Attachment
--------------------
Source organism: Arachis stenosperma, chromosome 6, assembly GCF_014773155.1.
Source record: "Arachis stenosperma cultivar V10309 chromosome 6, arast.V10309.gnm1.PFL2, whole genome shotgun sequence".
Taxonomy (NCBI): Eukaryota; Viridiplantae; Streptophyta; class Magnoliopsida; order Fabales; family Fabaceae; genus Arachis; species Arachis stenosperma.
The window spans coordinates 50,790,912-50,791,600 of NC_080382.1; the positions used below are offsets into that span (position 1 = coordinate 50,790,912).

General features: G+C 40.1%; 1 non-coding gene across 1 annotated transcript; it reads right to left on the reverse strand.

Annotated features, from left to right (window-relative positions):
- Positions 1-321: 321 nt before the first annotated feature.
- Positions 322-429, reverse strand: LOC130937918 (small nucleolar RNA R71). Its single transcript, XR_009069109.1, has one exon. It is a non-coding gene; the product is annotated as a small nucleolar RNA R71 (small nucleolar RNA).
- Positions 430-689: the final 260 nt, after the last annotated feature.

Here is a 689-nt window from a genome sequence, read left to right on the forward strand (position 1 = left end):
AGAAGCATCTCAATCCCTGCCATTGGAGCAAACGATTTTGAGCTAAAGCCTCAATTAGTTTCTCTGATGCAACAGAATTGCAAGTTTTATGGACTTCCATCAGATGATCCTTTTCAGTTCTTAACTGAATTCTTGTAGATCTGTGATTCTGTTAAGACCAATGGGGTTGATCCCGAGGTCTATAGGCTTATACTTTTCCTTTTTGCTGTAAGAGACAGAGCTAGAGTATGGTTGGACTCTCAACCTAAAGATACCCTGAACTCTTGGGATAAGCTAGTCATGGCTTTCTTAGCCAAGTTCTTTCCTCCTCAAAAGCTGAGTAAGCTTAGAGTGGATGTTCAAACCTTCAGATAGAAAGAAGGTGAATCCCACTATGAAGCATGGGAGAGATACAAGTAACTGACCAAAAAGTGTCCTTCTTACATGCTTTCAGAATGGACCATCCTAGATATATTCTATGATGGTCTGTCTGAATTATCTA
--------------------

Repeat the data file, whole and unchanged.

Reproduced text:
Source organism: Arachis stenosperma, chromosome 6, assembly GCF_014773155.1.
Source record: "Arachis stenosperma cultivar V10309 chromosome 6, arast.V10309.gnm1.PFL2, whole genome shotgun sequence".
Taxonomy (NCBI): Eukaryota; Viridiplantae; Streptophyta; class Magnoliopsida; order Fabales; family Fabaceae; genus Arachis; species Arachis stenosperma.
The window spans coordinates 50,790,912-50,791,600 of NC_080382.1; the positions used below are offsets into that span (position 1 = coordinate 50,790,912).

General features: G+C 40.1%; 1 non-coding gene across 1 annotated transcript; it reads right to left on the reverse strand.

Annotated features, from left to right (window-relative positions):
- Positions 1-321: 321 nt before the first annotated feature.
- Positions 322-429, reverse strand: LOC130937918 (small nucleolar RNA R71). Its single transcript, XR_009069109.1, has one exon. It is a non-coding gene; the product is annotated as a small nucleolar RNA R71 (small nucleolar RNA).
- Positions 430-689: the final 260 nt, after the last annotated feature.

Here is a 689-nt window from a genome sequence, read left to right on the forward strand (position 1 = left end):
AGAAGCATCTCAATCCCTGCCATTGGAGCAAACGATTTTGAGCTAAAGCCTCAATTAGTTTCTCTGATGCAACAGAATTGCAAGTTTTATGGACTTCCATCAGATGATCCTTTTCAGTTCTTAACTGAATTCTTGTAGATCTGTGATTCTGTTAAGACCAATGGGGTTGATCCCGAGGTCTATAGGCTTATACTTTTCCTTTTTGCTGTAAGAGACAGAGCTAGAGTATGGTTGGACTCTCAACCTAAAGATACCCTGAACTCTTGGGATAAGCTAGTCATGGCTTTCTTAGCCAAGTTCTTTCCTCCTCAAAAGCTGAGTAAGCTTAGAGTGGATGTTCAAACCTTCAGATAGAAAGAAGGTGAATCCCACTATGAAGCATGGGAGAGATACAAGTAACTGACCAAAAAGTGTCCTTCTTACATGCTTTCAGAATGGACCATCCTAGATATATTCTATGATGGTCTGTCTGAATTATCTA